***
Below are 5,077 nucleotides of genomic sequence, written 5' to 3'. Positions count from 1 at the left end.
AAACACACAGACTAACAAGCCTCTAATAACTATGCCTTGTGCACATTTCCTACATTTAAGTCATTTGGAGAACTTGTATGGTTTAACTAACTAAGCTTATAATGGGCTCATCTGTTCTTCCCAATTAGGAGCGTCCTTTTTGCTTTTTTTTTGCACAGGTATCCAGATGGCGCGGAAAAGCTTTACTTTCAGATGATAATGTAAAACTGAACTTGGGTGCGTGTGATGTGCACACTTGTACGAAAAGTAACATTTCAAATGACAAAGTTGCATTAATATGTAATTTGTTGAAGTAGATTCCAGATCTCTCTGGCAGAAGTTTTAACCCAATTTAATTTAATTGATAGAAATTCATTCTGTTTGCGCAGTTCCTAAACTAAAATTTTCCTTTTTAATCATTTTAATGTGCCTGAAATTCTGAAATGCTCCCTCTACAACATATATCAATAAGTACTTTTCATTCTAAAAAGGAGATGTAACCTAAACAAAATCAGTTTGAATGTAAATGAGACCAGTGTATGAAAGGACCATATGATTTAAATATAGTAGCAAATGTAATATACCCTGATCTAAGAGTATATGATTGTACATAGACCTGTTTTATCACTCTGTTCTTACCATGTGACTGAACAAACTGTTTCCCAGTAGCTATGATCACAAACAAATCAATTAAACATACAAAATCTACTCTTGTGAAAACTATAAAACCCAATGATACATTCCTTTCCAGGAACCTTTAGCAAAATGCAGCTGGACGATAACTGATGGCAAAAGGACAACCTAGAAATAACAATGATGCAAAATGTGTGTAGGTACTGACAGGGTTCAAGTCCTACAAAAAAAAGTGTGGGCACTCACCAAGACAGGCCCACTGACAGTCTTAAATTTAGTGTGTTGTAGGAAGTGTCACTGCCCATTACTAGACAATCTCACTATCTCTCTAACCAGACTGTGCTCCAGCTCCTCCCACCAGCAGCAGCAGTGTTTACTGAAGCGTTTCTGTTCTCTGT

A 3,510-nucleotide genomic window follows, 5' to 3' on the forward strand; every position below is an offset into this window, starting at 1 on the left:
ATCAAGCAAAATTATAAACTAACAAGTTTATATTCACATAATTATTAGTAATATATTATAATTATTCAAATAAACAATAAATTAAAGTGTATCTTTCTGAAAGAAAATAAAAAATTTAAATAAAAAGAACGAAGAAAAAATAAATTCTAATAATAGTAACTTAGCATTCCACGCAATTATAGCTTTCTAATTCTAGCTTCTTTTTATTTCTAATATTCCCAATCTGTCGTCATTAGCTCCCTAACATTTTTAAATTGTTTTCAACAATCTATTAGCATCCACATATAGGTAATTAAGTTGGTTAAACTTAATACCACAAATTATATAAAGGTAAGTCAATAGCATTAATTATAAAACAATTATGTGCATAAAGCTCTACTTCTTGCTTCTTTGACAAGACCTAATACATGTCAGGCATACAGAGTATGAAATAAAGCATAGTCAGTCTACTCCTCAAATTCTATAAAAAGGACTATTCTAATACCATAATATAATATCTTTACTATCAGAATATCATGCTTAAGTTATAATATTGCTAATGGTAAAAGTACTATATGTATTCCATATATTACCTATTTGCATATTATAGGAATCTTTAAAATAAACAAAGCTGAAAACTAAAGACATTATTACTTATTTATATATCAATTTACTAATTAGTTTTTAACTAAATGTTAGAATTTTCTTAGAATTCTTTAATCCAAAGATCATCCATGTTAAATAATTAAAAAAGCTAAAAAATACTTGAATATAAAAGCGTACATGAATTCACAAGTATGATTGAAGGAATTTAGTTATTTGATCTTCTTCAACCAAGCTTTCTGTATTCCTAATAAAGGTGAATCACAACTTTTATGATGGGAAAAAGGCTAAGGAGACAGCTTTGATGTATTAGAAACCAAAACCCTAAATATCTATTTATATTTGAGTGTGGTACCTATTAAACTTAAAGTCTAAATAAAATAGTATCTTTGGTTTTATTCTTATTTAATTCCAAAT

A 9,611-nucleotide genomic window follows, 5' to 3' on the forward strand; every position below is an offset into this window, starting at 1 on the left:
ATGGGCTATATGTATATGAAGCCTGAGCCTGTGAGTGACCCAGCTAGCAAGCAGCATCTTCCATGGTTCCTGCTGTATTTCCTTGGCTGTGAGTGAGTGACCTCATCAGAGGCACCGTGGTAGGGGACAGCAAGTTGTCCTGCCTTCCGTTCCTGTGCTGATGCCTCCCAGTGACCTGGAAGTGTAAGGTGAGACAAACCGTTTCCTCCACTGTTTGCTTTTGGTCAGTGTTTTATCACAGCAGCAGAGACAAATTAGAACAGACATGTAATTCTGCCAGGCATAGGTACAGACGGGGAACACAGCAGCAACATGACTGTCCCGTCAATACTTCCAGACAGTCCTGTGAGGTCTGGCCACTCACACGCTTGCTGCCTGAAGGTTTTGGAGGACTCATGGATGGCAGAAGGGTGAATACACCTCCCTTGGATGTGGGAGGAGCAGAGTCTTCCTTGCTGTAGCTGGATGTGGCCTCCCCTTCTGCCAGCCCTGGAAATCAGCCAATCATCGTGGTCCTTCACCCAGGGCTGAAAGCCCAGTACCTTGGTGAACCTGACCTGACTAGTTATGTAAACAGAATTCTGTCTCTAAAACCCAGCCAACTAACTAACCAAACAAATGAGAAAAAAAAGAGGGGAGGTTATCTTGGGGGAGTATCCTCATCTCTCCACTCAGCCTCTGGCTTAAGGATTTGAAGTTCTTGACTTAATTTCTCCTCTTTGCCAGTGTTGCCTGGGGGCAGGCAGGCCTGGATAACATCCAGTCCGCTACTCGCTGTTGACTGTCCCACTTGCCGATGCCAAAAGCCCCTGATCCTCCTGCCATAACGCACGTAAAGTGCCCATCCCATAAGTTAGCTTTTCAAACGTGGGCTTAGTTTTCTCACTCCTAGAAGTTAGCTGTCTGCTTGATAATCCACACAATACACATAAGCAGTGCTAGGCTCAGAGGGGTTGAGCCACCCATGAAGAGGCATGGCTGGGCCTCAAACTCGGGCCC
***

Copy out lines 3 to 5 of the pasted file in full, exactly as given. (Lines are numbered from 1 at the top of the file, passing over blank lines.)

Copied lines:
A 3,510-nucleotide genomic window follows, 5' to 3' on the forward strand; every position below is an offset into this window, starting at 1 on the left:
ATCAAGCAAAATTATAAACTAACAAGTTTATATTCACATAATTATTAGTAATATATTATAATTATTCAAATAAACAATAAATTAAAGTGTATCTTTCTGAAAGAAAATAAAAAATTTAAATAAAAAGAACGAAGAAAAAATAAATTCTAATAATAGTAACTTAGCATTCCACGCAATTATAGCTTTCTAATTCTAGCTTCTTTTTATTTCTAATATTCCCAATCTGTCGTCATTAGCTCCCTAACATTTTTAAATTGTTTTCAACAATCTATTAGCATCCACATATAGGTAATTAAGTTGGTTAAACTTAATACCACAAATTATATAAAGGTAAGTCAATAGCATTAATTATAAAACAATTATGTGCATAAAGCTCTACTTCTTGCTTCTTTGACAAGACCTAATACATGTCAGGCATACAGAGTATGAAATAAAGCATAGTCAGTCTACTCCTCAAATTCTATAAAAAGGACTATTCTAATACCATAATATAATATCTTTACTATCAGAATATCATGCTTAAGTTATAATATTGCTAATGGTAAAAGTACTATATGTATTCCATATATTACCTATTTGCATATTATAGGAATCTTTAAAATAAACAAAGCTGAAAACTAAAGACATTATTACTTATTTATATATCAATTTACTAATTAGTTTTTAACTAAATGTTAGAATTTTCTTAGAATTCTTTAATCCAAAGATCATCCATGTTAAATAATTAAAAAAGCTAAAAAATACTTGAATATAAAAGCGTACATGAATTCACAAGTATGATTGAAGGAATTTAGTTATTTGATCTTCTTCAACCAAGCTTTCTGTATTCCTAATAAAGGTGAATCACAACTTTTATGATGGGAAAAAGGCTAAGGAGACAGCTTTGATGTATTAGAAACCAAAACCCTAAATATCTATTTATATTTGAGTGTGGTACCTATTAAACTTAAAGTCTAAATAAAATAGTATCTTTGGTTTTATTCTTATTTAATTCCAAAT

A 9,611-nucleotide genomic window follows, 5' to 3' on the forward strand; every position below is an offset into this window, starting at 1 on the left: